One evening on a cross country flight the owner of this company found he had a problem...his arms were getting tired from holding his iPad while watching a movie. Seems easy enough right? Go purchase a stand for it. Well he looked into it and found that all the stands on the market were made for just one particular device, or were too big, too expensive or too easily broken. Not to mention they were all manufactured overseas. As any inventor would do, he went straight to the drawing board and came up with a simple solution to his problem. One day and maybe $2 in material cost later, he had a stand. In talking with different people he found that he wasn't the only one having this particular problem and found that there might be a potential market for a product of this type. Over the next few weeks he spent a half hour or so after his regular business activities and started design what is now known as 3feet
. Each evening he would design several iterations of the product in SolidWorks, send them to his Dimension Elite 3D Printer, and in the morning he was able to take his parts out of the machine, test them for form, fit , and function and see what changes could and/or should be made. He was also able to quickly alter his design to fit multiple products (i.e., iPhone, iPad, Nook, Kindle) instead of designing various stands for each one.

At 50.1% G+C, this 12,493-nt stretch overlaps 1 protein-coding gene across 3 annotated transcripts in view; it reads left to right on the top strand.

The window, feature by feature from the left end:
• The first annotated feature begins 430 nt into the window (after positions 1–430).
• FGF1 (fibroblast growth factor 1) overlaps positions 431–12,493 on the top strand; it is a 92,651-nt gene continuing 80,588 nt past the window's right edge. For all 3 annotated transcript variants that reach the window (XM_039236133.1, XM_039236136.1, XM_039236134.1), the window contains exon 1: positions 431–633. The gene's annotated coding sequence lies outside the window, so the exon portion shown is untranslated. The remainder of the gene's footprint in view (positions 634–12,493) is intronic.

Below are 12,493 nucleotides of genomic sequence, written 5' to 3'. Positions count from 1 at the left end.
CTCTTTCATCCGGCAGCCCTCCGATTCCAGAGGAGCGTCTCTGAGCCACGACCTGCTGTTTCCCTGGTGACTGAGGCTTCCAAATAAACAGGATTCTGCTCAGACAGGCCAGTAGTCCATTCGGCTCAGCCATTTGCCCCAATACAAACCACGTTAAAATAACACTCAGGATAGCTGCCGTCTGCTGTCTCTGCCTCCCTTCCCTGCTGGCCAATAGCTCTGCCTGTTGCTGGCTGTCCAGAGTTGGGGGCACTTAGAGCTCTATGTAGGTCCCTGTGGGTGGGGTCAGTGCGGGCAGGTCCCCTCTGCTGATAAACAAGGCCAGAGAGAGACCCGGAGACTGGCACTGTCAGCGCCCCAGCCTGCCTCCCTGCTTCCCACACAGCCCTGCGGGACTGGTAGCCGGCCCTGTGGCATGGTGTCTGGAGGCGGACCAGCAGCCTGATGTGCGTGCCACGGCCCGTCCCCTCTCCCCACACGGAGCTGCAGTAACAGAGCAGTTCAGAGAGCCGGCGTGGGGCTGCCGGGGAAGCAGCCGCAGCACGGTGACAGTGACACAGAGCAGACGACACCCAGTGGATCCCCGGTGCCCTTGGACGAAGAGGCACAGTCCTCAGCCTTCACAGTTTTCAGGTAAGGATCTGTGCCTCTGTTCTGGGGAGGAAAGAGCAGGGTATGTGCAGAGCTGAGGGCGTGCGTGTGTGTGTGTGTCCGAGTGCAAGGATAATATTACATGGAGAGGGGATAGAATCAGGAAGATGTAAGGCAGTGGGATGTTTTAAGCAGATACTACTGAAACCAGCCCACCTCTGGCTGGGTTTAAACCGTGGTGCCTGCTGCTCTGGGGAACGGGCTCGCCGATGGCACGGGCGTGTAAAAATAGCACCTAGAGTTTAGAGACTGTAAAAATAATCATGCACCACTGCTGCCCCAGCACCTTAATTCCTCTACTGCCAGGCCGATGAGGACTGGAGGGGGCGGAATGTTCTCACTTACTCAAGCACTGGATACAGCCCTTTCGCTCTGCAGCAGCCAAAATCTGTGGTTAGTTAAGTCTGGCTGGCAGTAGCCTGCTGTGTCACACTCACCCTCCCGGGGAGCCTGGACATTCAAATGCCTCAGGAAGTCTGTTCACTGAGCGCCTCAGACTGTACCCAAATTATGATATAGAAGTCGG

SolidWorks and the Dimension 3D Printer also helped with marketing. If I learned anything from my first job at a grocery store as a teenager, besides never to put the eggs on the bottom of the bag, it's that packaging is everything. Take the same shampoo, put it in a regular old cylindrical bottle versus putting it in a colorful bottle with a cartoon character's head for the lid, charge an extra buck for it and the cartoon one is going to outsell two to one. With this cheap and easy ability to quickly change a design, companies are able to get several iterations of a product made and in the hands of test groups months faster and at a fraction of the cost as competitors using traditional methods. To the same effect, our customer was able to use the renderings from SolidWorks to produce all of his artwork; his entire website is SolidWorks renderings, right down to the logo itself. Using the renderings he was able to save a ton of time and money on professional photography while maintaining quality. The website and marketing material were developed as the part was first going into production and the product was on the market as soon as the first one was assembled.
So does 3feet need to have three different viewing angles? Does it need to be able to fold up and fit in my pocket? Does it need to be able to survive being run over by a car? Does it need to have silicone traction bands to keep it from sliding around and does it need to be made in the USA? Not really, but I bet most consumers will appreciate those things and each one of those benefits will attract more consumers.
There is a certain Hockey Hall of Fame inductee who, were it not for the "Over Engineered" curve on the shaft of my goalie stick, would have scored a hat trick against me, so I am sold on the idea of "Over Engineered." So to the guy who wrote the review on 3feet, giving it five out of five stars but stated it is "Over Engineered," I couldn't agree more. To that effect I would venture to say that anyone who is not using SolidWorks in combination with a Dimension 3D Printer is in fact "Under Engineering" their products.
iPad and iPhone are trademark of Apple Inc, Kindle is a trademark of Amazon, 3feet is a trademark of Twin Bay LLC, All rights are reserved.